Tracking the past
On Friday 15th and Saturday 16th May a full complement of children attended a workshop at Clanwilliam Living Landscape Project linking the art and science of tracking and the art and science of archaeological research.
We are slowly building on previous work. This workshop was enhanced by visiting archaeologist Dr Jeremy Hollmann and filmmaker Musi Msimanga who have been working on the Clanwilliam Dam archaeology project for the last month. They added a new dimension to work already covered by visiting archaeologists and others who have shed light on the landscape and history of the Olifants River Valley.
We began as we always do with story and books. In this case a most beautiful story, Dima and Owl Man, collated and published by Marlene Winberg and retold by Kayunga Carimbwe and Kapilolo Mahongo. This story is a creation myth that deals with the way humankind got the sun and the moon – and rain.
This was followed by looking at maps and discussing the drainage pattern of the river – how water always travels downwards, how trickles become puddles and puddles overflow into rivulets that feed into streams. We have found, with that not all of this information is a given. Paintings and map-making exercises have revealed deep flaws in knowledge about rivers; how they form and what happens to them when they are dammed.
We also discussed the importance of archaeology and how dynamic a science it is, making use of the Cambridge University Press box of Rainbow Readers on the subject and exploring some of the directions it can take the interested reader.
We used Louis Liebenberg’s book: The Art of Tracking, the origin of science (published by David Phillip in 1990) to investigate the realities of hunting and gathering as a lifeway, and considered the practicalities.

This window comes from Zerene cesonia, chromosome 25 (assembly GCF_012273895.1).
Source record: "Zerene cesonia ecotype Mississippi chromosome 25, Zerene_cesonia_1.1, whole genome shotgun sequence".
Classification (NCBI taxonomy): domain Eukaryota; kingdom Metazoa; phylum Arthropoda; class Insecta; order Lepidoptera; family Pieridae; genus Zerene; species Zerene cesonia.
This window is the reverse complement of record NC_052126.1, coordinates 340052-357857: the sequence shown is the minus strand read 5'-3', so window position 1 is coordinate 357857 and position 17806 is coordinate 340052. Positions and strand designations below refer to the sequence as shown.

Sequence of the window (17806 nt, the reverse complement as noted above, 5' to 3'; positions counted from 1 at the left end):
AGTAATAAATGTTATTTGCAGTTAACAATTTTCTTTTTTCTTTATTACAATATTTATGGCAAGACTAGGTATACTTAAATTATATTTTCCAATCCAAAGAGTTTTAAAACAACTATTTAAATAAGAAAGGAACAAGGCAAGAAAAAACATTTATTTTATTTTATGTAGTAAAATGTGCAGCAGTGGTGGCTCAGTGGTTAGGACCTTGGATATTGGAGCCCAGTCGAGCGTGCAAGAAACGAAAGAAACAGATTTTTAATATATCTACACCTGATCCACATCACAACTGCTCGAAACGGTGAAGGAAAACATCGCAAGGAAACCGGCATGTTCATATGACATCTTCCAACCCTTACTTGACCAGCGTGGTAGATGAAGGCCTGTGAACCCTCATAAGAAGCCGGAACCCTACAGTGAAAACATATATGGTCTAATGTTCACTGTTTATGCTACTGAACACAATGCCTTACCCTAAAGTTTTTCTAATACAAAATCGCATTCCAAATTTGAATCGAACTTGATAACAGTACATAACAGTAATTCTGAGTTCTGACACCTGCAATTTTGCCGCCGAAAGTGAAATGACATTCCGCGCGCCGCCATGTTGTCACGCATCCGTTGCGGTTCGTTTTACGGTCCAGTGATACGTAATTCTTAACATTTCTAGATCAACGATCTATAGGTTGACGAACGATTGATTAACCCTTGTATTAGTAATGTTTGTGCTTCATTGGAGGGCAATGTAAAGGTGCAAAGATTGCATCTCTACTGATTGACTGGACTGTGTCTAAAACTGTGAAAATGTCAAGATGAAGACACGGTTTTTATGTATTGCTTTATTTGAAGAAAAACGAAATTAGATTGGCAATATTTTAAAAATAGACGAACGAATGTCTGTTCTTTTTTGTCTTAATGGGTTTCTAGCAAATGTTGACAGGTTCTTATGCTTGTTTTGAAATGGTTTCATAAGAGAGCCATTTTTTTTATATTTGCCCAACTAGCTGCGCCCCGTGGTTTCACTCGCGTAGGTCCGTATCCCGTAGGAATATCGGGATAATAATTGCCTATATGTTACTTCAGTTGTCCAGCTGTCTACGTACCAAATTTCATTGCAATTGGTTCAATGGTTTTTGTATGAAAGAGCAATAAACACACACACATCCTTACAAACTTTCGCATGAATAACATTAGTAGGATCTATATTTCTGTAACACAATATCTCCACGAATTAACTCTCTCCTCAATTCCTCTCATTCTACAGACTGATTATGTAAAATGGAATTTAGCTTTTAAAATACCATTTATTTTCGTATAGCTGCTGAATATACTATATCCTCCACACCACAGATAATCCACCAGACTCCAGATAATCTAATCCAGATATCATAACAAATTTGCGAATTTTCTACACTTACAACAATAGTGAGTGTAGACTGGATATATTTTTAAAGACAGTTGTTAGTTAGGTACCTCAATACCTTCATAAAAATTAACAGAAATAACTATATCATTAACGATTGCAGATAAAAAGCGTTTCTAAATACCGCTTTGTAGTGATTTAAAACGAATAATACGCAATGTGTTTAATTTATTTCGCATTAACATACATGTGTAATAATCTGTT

The planned activities were carried out with great concentration and took longer than expected. Half the group made careful potato prints of animal tracks in white paint on black card. The other half wrote stories about how they would follow the trail of:
• A friend who was unhappy and who had run away
• A dog that was lost
• A thief who had stolen a wallet.
Both exercises delivered interesting results. Snacks were, as usual, provided by Liezel Hoffman of Living Landscape.
The second day dawned early with a small boy waiting patiently, over two hours early for the workshop to begin.
‘It only starts at ten,’ he was told.
He was rewarded with a pile of books to keep him busy until the others arrived – which happened half an hour later.
After a breakfast snack of hot chocolate and muffins, Jeremy and Musi gave a short presentation of their work that had the children totally absorbed. The archaeologists have been documenting the rock art in the valley that will be submerged when the dam wall is raised on the Olifants River. There was complete, absorbed, concentration on the presentation of maps and images. We had a short break for some work on the Song of the Olifants River (choral verse), with clapping and thunder effects, before Musi showed a short film that highlighted the science of the job they do and the meticulous recording that preserves knowledge of the rock art heritage.
When our guests left, the children had a much better perception of the work that is going on in their own valley and of the people who painted the rock art and lived here before them. They asked unusually interested questions and clearly enjoyed their morning.
We also worked with the rainbow Readers Archaeology box, looking particularly at how archaeology was written about in fiction as well as recorded in non-fiction. Other books consulted were:
Some views on rock paintings in the Cederberg (Janette Deacon)
Cederberg Rock Paintings (John Parkington)
Rock Paintings of South Africa (Stephen Townley Bassett)
We finished the morning with more work on our river song, and some electric handshakes.
After lunch we completed the activities of the previous day by reversing the groups. A small group also elected to write to a workshop participant in the CBN workshop in Sharjah (UAE) who shared an admiration of the band One Direction. A good time was had by all!
Thanks: This workshop was part of the Clanwilliam Dam Community Project (CDCP) in association with Clanwilliam Living Landscape Project, PGS Heritage and Clanwilliam Municipality, particularly their Library and their librarians who give CBN wonderful support. Sponsorship for the workshops comes from the Department of Water and Sanitation as part of its Social responsibility programme associated with the raising of the Clanwilliam Dam wall. Our particular thanks to archaeologist Dr Jeremy Hollmann and filmmaker Musi Msimanga.